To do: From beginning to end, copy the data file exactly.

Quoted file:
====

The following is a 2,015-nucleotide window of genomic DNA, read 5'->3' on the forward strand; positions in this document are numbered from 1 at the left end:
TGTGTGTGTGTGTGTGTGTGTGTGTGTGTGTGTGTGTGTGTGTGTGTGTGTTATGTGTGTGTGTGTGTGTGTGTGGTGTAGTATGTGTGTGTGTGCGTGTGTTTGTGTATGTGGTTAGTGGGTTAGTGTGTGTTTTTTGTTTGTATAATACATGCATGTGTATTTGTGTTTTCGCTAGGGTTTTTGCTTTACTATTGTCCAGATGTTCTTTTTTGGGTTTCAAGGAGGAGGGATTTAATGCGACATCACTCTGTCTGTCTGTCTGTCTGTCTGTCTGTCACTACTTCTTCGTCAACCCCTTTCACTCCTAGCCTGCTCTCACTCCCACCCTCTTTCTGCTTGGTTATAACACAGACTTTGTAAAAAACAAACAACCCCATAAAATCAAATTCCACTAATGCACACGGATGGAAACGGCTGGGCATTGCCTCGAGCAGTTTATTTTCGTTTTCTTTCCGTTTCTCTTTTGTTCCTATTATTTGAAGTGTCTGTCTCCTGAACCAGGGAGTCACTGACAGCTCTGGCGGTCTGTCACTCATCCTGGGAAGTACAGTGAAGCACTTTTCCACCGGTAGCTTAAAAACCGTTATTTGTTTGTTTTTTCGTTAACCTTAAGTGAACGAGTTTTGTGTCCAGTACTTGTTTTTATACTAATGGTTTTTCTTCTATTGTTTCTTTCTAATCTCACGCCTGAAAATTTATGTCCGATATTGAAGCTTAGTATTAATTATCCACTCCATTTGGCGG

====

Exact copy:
The following is a 2,015-nucleotide window of genomic DNA, read 5'->3' on the forward strand; positions in this document are numbered from 1 at the left end:
TGTGTGTGTGTGTGTGTGTGTGTGTGTGTGTGTGTGTGTGTGTGTGTGTGTTATGTGTGTGTGTGTGTGTGTGTGGTGTAGTATGTGTGTGTGTGCGTGTGTTTGTGTATGTGGTTAGTGGGTTAGTGTGTGTTTTTTGTTTGTATAATACATGCATGTGTATTTGTGTTTTCGCTAGGGTTTTTGCTTTACTATTGTCCAGATGTTCTTTTTTGGGTTTCAAGGAGGAGGGATTTAATGCGACATCACTCTGTCTGTCTGTCTGTCTGTCTGTCTGTCACTACTTCTTCGTCAACCCCTTTCACTCCTAGCCTGCTCTCACTCCCACCCTCTTTCTGCTTGGTTATAACACAGACTTTGTAAAAAACAAACAACCCCATAAAATCAAATTCCACTAATGCACACGGATGGAAACGGCTGGGCATTGCCTCGAGCAGTTTATTTTCGTTTTCTTTCCGTTTCTCTTTTGTTCCTATTATTTGAAGTGTCTGTCTCCTGAACCAGGGAGTCACTGACAGCTCTGGCGGTCTGTCACTCATCCTGGGAAGTACAGTGAAGCACTTTTCCACCGGTAGCTTAAAAACCGTTATTTGTTTGTTTTTTCGTTAACCTTAAGTGAACGAGTTTTGTGTCCAGTACTTGTTTTTATACTAATGGTTTTTCTTCTATTGTTTCTTTCTAATCTCACGCCTGAAAATTTATGTCCGATATTGAAGCTTAGTATTAATTATCCACTCCATTTGGCGG